Architect Craig Dykers (of Norwegian-based design firm Snøhetta ) was joined by Mayor Bloomberg and other officials at 7 World Trade Center this morning to unveil new renderings for a downsized World Trade Center memorial museum and pavilion at the site of the former twin towers. The $80 million polygonal pavilion, which is being financed by New York State, will range in height from 57 to 72 feet and have about 40,000 square feet to use for public programs and museum exhibitions intended to "tell the story of the events of September 11, 2001 and February 26, 1993."

Located between the waterfalls and reflecting pools marking the towers’ location, and surrounded by a grove of oak trees that will mature to a height of approximately 50 feet, the pavilion will serve as the gateway into the underground galleries. One of the most striking aspects of the pavilion is its glass and steel atrium along the northwest corner, where two iconic "tridents" salvaged from base of the twin towers will be placed. According to Snøhetta, the tridents will "create an immediate visual reference to the distinctive ‘Gothic arch’ motif of the twin towers. And, in their re-erection at the site, they will convey strength, fortitude, resilience, survival and hope."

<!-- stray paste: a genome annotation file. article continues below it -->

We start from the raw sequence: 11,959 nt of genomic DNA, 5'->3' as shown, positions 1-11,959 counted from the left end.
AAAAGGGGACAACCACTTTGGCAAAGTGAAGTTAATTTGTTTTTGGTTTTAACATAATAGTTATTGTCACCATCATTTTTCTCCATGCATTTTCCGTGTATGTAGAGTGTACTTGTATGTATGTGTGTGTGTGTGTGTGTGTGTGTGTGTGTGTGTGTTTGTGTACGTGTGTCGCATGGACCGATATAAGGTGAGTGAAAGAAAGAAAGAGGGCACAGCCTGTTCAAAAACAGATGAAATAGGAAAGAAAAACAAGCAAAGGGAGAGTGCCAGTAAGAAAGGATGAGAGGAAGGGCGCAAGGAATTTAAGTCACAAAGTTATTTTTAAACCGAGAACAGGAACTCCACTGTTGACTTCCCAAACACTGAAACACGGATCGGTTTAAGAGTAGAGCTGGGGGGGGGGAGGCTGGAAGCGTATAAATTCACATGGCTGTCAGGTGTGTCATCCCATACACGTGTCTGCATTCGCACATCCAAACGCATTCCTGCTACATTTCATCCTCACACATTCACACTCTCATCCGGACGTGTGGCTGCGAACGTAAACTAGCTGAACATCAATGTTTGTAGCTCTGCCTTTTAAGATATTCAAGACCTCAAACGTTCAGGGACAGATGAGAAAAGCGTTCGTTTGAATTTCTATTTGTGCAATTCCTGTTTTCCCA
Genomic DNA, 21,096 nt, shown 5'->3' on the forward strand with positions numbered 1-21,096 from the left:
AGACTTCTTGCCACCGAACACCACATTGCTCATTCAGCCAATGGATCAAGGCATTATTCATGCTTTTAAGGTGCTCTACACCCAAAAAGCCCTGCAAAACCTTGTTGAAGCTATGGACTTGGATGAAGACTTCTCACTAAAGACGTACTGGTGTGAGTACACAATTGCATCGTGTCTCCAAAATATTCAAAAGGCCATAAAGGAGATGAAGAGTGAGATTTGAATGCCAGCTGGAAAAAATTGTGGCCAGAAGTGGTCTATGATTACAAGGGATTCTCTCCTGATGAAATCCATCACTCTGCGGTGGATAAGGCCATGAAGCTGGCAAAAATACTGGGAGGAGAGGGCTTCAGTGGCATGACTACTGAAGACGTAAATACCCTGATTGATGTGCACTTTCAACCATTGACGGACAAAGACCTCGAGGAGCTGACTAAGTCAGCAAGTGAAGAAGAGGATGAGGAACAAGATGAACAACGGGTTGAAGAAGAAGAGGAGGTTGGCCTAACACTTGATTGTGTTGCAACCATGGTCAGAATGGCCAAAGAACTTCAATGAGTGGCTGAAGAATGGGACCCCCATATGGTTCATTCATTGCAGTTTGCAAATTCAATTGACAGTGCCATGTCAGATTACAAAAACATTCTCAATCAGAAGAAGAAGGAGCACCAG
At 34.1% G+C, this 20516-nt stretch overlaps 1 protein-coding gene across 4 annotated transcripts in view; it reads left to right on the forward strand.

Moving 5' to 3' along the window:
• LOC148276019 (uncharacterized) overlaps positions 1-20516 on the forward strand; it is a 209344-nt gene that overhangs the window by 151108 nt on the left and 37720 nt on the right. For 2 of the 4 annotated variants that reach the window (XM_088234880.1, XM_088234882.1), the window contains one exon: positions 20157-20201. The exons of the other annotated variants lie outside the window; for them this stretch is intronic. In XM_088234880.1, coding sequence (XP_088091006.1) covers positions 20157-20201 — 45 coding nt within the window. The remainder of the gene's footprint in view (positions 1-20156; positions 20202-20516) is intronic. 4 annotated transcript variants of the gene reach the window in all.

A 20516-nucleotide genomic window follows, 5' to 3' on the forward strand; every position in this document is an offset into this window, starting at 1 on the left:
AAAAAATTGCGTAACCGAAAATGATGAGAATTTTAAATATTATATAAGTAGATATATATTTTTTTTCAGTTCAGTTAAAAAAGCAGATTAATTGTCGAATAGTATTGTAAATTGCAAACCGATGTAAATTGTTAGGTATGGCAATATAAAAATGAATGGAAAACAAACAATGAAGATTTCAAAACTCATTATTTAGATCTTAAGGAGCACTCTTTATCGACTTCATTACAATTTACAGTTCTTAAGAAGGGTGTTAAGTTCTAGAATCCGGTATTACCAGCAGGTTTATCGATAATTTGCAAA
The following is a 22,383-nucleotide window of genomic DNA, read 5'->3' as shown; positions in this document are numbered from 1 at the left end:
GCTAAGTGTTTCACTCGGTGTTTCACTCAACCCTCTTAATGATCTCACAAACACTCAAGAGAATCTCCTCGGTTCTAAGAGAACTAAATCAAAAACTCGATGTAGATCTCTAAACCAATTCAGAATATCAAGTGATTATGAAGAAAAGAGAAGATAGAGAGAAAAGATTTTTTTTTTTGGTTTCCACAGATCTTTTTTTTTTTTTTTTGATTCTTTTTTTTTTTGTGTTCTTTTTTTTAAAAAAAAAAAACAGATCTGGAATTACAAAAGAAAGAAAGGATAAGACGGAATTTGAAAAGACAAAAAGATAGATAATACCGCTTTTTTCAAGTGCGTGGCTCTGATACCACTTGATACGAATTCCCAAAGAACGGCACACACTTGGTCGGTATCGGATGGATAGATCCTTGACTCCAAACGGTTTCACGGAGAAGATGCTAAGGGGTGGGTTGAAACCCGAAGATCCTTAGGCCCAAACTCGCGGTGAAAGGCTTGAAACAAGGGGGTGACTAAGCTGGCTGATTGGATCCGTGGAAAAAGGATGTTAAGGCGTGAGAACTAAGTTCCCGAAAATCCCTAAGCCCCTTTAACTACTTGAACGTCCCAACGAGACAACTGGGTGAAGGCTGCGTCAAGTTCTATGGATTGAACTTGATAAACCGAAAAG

The ground floor will have ticket windows, and a large security screening area. The second floor is to house a 180-seat auditorium, a private room for relatives of 9/11 victims, and a small cafe. Floor three is strictly for ventilation and mechanical equipment related to the nearby World Trade Center Transportation Hub and the 1 train. The museum is to open in 2012, a year after the memorial plaza, and it's unclear if there will be an admission fee. The annual maintenance costs are expected to be in the $50 million range, but according to the Times, Joseph Daniels, president of the museum, promises, “If we can get the money from other sources, we won’t charge."